Now, you may be wondering at this point why judicial review was the chosen course of action. Under s. 23 the Financial Administration Act, RSC 1985, c F-11, the Governor in Council may, “on the recommendation of the appropriate Minister, remit any tax or penalty, including any interest paid or payable thereon, where the Governor in Council considers that the collection of the tax or the enforcement of the penalty is unreasonable or unjust or that it is otherwise in the public interest to remit the tax or penalty”. And s. 312 of the Excise Tax Act, RSC 1985, c E-15 erects a statutory bar to actions to recover taxes paid under that statute: ” Except as specifically provided in this Part, the Customs Act or the Financial Administration Act, no person has a right to recover any money paid to Her Majesty as or on account of, or that has been taken into account by Her Majesty as, tax, net tax, penalty, interest or any other amount under this Part”.

Accordingly, Canadian courts have held, where legislation provides for a “complete statutory scheme” to recover overpaid taxes, a plaintiff cannot bring a restitutionary claim to circumvent the scheme: Sorbara v. Canada (Attorney General), 2009 ONCA 506, at paras. 9-10; Merchant Law Group v. Canada Revenue Agency, 2010 FCA 184, at para. 17. Of course, as noted above, restitutionary claims against taxing authorities are already tightly circumscribed in Canada. It has also been held that remission orders are an “extraordinary remedy”, “highly discretionary” and “entitled to significant deference on judicial review”: Fink v. Canada (Attorney General), 2019 FCA 276, at para. 1. So much for constitutional fundamentals!

Unsurprisingly, given the high level of deference Go J was obliged to accord to the Agency, the Centres’ assault on the reasonableness of the refusal failed. First, the delay in responding to the Centres did not amount to an error within the meaning of the CRA’s guidance about the circumstances in which remission will be granted:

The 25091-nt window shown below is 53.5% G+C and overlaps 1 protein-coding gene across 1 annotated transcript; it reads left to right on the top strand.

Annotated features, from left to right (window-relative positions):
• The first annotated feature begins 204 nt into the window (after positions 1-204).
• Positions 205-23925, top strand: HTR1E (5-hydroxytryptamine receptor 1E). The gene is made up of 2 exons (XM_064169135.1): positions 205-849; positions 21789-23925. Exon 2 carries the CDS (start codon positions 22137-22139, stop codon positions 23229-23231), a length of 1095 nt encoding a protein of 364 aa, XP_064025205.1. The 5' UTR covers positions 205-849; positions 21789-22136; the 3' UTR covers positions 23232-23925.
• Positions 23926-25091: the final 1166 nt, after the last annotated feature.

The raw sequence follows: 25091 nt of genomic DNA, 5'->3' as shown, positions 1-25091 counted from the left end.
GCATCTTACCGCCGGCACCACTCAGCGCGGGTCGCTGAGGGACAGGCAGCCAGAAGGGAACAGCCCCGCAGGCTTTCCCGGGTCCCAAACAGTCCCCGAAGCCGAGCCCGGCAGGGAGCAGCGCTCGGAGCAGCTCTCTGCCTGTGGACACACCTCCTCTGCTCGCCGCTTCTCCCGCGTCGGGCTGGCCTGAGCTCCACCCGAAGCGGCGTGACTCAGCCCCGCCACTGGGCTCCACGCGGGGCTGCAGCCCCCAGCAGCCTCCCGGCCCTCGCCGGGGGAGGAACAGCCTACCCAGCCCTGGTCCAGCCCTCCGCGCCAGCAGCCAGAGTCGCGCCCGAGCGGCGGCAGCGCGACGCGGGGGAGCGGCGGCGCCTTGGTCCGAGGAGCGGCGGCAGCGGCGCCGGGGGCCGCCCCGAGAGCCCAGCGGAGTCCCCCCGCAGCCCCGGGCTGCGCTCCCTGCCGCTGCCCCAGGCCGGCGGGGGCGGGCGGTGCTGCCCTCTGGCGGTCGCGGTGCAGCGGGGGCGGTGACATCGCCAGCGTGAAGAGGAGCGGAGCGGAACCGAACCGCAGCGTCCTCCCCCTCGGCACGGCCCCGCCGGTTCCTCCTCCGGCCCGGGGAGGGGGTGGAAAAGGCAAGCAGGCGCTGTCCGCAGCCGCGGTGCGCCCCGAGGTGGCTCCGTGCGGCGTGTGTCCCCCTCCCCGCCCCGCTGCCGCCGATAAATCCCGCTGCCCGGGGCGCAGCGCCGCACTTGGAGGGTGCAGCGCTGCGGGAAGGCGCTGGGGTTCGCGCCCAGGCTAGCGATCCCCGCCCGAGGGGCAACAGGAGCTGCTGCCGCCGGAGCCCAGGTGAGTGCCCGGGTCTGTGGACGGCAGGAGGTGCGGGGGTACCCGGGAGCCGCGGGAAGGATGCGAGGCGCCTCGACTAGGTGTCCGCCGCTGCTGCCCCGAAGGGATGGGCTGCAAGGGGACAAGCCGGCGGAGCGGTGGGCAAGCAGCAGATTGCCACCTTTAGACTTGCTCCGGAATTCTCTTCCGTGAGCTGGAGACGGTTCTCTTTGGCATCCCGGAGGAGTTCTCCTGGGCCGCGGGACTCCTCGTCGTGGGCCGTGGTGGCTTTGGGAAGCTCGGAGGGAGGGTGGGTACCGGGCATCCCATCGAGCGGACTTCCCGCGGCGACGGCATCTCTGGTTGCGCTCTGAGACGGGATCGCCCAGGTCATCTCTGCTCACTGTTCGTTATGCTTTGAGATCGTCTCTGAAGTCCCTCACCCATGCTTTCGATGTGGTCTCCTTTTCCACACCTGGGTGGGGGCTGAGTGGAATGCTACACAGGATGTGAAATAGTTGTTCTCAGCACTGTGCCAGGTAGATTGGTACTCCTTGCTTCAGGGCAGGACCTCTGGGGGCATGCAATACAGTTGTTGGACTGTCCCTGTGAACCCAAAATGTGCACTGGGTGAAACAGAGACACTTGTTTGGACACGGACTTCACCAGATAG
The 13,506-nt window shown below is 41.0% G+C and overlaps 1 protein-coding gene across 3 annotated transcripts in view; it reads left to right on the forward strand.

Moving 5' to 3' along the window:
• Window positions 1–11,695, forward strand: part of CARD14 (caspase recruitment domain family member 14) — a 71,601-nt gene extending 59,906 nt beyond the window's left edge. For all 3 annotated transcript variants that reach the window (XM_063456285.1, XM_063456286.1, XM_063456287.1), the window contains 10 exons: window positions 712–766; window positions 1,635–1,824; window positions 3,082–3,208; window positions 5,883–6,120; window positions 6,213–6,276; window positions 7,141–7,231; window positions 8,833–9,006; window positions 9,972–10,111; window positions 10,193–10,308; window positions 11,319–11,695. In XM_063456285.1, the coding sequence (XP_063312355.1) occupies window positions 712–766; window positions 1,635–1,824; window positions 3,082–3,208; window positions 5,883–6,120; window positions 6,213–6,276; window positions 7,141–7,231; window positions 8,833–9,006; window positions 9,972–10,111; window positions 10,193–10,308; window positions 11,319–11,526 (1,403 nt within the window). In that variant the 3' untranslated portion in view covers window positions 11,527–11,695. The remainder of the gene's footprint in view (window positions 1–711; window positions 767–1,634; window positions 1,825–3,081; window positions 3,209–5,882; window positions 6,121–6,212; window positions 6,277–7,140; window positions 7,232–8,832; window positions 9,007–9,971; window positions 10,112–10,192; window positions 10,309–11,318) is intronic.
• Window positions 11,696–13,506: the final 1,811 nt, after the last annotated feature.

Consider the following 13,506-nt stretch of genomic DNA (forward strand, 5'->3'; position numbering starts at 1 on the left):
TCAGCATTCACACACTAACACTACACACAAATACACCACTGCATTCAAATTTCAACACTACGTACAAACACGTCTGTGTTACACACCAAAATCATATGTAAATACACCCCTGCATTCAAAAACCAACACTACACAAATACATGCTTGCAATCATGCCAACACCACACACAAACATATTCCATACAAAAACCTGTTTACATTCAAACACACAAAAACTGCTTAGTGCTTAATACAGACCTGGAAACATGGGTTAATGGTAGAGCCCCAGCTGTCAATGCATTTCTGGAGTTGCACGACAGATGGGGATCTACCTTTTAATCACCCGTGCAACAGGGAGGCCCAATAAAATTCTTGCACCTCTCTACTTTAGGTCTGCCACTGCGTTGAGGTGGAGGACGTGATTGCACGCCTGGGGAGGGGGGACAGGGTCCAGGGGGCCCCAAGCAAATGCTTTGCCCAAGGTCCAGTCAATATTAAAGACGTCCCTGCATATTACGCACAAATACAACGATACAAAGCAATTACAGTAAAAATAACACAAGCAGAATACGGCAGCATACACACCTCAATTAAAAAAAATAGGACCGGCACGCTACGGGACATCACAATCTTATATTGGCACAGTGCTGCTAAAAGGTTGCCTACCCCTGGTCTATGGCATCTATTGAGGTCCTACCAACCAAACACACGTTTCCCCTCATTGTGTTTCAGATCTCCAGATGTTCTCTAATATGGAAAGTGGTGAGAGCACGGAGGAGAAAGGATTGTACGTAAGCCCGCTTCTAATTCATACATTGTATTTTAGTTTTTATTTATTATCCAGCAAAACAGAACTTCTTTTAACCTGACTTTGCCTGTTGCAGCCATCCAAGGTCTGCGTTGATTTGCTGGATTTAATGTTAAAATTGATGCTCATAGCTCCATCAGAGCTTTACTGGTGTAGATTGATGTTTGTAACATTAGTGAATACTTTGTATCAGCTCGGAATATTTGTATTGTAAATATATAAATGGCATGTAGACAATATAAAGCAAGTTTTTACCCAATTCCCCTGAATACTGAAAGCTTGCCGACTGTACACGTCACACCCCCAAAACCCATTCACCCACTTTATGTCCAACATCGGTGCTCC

The Applicant further argues that while CRA records indicate that a rulings officer was already assigned in January 2010 and the case was already designated as complex, this was not communicated to the Applicant. The Applicant’s records indicate that the CRA advised KPMG in July 2010 that a response would likely take another two months, in October 2010 that an administrative policy might have to be developed, and again in December 2011 that a draft response was under review and would likely be issued in the next few months. On the other hand, the Applicant argues the CRA’s records indicate that the CRA was aware it was a routine, non-priority workload case and had little to do with being precedent-setting, but that delays were due to significant underfunding in the CRA’s Health Care Sectors Unit.

I find these submissions have no merit. The Applicant is asking the Court to re-interpret or reweigh the evidence in a way that suits its argument. That simply is not my role to play. In any event, the evidence, examined as a whole, reveals there were multiple factors at play that prolonged the time it took for the CRA to reach a policy position about in vitro diagnostic tests. The under-funding of the Health Care Sectors Unit would appear to be one of those factors, but it was by no means the only one. Further, it is not unreasonable for the Assistant Commissioner to refrain from revealing internal staffing and operational issues as reasons for the delay (at paras. 46-47).

Second, the Agency reasonably found that the Centres should have filed protective rebate claims whilst they were waiting for answers from the Agency (at paras. 50-56).

Third, and most remarkably, the fact that a remission had been granted to a similarly situated applicant did not undermine the reasonableness of the decision, because of the high degree of deference owed to the Agency:

Just because another entity receives a remission order for the GST/HST rebates does not mean remission is warranted in the Applicant’s case. Both the jurisprudence and the CRA policy confirm that remission orders are extraordinary and highly discretionary, and that each case must be assessed in light of the particular facts, taking into consideration the competing interests to determine whether the collection of the tax would be unreasonable, unjust or otherwise not in the public interest (at para. 62).

In addition, it was neither substantively unreasonable (at paras. 65-76) nor procedurally unfair (at paras. 78-88) for the Agency not to conduct a more thorough comparative analysis of the Centres and the similarly-situated applicant or to provide additional information to the Centres about the similarly-situated applicant.

Here, then, is where we are: the honest and diligent Canadian taxpayer who overpays on the basis of a mistake of law or a mistake of fact (perhaps because the taxing authority demanded a payment to which it was not entitled) must rely on the good nature of the taxing authorities, with highly deferential judicial review the only conceivable remedy, unless the taxpayer has the financial resources and gumption to successfully attack the constitutional validity of the relevant taxing provision.

None of this is intended as a criticism of Go J, who was faithfully following binding precedent. But this bill of fare is thin gruel, a long way from the rich constitutional principles stated in the Bill of Rights 1688.

This content has been updated on April 14, 2022 at 15:29.